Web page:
The presence of cold hyperalgesia may be an important prognostic indicator for persistent pain. However, a simple and inexpensive clinical testing method is needed. This report summarizes a series of studies in healthy individuals, in which a standardized menthol stimulus was developed alongside a sensory response tool. The menthol development studies demonstrated that increased cold pain sensitivity was associated with a change in the quality of the perceived sensation as well as increased intensity. A new scoring system, the Algotect Descriptor Index (ADI) was therefore developed that combined both intensity and quality response sub-scores. Visual analogue scale (VAS) scores for intensity of cold, heat, unpleasantness and pain were weighted according to their association with a more noxious response to cold. A list of descriptors was also weighted according to frequency of selection by cold hyperalgesic individuals and a Mean Word Score (MWS) calculated as the average value for words selected. The ADI was calculated as the sum of the VAS and MWS sub-scores (max 9). The ADI score was then assessed for its validity and reliability in two additional studies. The ADI showed a strong ability to discriminate between three sustained cold temperatures ranging from noxious (10°C), mildly unpleasant (15°C) to normally pleasant (20°C). Receiver operating characteristic curve analysis also showed that ADI was a good predictor of cold hyperalgesia, showing sensitivity of 0.90 and specificity of 0.74 at a cut-off of 4.5. Test-retest reliability for ADI with a 20% menthol stimulus was also high: ICC 0.945 (95% CI 0.878-0.975). This series of studies found that a simple, inexpensive, topical cold test can discriminate between individuals with and without cold hyperalgesia. The index has shown both construct validity and test-retest reliability in healthy populations.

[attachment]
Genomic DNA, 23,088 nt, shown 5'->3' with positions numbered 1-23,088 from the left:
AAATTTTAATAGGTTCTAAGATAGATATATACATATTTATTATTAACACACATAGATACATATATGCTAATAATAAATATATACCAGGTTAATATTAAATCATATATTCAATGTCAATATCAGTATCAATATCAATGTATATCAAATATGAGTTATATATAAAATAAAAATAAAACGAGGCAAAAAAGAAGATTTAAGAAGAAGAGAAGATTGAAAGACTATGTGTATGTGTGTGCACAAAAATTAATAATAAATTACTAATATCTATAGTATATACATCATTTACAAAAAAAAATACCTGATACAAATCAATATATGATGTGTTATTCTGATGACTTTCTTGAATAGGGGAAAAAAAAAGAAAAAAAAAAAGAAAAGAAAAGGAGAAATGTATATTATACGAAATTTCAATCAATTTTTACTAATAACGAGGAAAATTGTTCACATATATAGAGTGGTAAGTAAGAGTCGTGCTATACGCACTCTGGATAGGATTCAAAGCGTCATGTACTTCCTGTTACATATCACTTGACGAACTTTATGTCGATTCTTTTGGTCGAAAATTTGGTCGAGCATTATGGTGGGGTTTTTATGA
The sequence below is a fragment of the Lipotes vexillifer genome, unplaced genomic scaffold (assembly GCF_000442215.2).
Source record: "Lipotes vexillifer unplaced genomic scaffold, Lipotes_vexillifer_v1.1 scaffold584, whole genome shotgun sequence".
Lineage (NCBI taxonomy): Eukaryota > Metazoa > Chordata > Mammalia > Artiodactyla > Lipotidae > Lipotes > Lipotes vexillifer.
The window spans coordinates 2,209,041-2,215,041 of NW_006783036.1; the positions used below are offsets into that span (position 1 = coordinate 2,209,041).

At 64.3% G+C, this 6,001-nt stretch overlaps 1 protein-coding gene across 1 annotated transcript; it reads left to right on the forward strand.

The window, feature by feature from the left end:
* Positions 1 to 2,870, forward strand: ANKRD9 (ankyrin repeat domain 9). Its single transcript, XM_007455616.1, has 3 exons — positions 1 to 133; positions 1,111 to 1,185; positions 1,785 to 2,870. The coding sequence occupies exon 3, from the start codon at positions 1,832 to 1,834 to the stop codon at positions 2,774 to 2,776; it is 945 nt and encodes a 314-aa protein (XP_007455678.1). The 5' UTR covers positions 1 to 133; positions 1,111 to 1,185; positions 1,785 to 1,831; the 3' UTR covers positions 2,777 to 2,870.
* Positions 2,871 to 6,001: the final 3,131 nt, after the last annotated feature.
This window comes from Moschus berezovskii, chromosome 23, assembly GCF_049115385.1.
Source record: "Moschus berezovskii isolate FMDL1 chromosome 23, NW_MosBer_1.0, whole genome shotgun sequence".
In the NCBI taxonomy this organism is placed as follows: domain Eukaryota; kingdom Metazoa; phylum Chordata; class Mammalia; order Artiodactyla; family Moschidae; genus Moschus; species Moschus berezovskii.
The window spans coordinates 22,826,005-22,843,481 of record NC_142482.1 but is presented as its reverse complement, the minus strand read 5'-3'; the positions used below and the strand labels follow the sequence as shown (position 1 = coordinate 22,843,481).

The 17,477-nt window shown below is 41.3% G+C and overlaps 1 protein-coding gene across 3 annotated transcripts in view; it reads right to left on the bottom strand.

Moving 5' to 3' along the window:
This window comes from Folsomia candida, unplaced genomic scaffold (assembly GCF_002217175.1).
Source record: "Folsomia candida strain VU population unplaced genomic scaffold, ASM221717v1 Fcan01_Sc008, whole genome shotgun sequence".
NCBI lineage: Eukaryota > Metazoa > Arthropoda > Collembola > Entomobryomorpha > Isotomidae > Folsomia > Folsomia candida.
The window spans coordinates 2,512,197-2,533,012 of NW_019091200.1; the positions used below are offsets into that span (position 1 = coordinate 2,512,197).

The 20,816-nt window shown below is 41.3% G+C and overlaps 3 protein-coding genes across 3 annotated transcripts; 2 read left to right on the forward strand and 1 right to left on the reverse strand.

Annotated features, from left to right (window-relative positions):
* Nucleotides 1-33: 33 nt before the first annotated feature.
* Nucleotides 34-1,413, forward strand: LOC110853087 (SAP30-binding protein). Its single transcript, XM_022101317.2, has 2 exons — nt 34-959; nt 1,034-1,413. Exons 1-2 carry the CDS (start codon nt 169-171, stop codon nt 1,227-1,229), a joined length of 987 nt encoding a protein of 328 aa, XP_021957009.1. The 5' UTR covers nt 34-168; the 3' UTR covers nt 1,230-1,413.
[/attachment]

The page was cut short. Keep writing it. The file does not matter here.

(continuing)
Cold hyperalgesia assessment, the Algotect Descriptor Index (ADI), Visual analogue scale (VAS)